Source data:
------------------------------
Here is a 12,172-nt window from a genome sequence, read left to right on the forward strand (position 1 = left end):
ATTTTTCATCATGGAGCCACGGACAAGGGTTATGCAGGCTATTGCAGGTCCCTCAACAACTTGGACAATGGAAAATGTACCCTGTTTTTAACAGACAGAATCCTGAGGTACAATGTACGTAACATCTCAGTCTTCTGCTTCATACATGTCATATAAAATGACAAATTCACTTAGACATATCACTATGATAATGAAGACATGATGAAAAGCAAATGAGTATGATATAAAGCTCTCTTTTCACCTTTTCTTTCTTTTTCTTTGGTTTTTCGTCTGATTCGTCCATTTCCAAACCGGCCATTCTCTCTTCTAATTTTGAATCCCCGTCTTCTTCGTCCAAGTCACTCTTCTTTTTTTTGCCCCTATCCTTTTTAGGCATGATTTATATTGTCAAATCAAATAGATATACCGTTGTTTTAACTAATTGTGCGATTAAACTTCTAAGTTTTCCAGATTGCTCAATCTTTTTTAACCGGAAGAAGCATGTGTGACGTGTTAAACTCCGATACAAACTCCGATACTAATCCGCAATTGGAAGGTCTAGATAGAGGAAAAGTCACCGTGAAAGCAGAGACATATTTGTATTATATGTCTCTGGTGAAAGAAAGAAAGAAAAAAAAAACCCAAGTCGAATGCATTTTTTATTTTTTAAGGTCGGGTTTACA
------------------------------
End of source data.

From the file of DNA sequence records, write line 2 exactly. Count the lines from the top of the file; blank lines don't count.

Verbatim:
ATTTTTCATCATGGAGCCACGGACAAGGGTTATGCAGGCTATTGCAGGTCCCTCAACAACTTGGACAATGGAAAATGTACCCTGTTTTTAACAGACAGAATCCTGAGGTACAATGTACGTAACATCTCAGTCTTCTGCTTCATACATGTCATATAAAATGACAAATTCACTTAGACATATCACTATGATAATGAAGACATGATGAAAAGCAAATGAGTATGATATAAAGCTCTCTTTTCACCTTTTCTTTCTTTTTCTTTGGTTTTTCGTCTGATTCGTCCATTTCCAAACCGGCCATTCTCTCTTCTAATTTTGAATCCCCGTCTTCTTCGTCCAAGTCACTCTTCTTTTTTTTGCCCCTATCCTTTTTAGGCATGATTTATATTGTCAAATCAAATAGATATACCGTTGTTTTAACTAATTGTGCGATTAAACTTCTAAGTTTTCCAGATTGCTCAATCTTTTTTAACCGGAAGAAGCATGTGTGACGTGTTAAACTCCGATACAAACTCCGATACTAATCCGCAATTGGAAGGTCTAGATAGAGGAAAAGTCACCGTGAAAGCAGAGACATATTTGTATTATATGTCTCTGGTGAAAGAAAGAAAGAAAAAAAAAACCCAAGTCGAATGCATTTTTTATTTTTTAAGGTCGGGTTTACA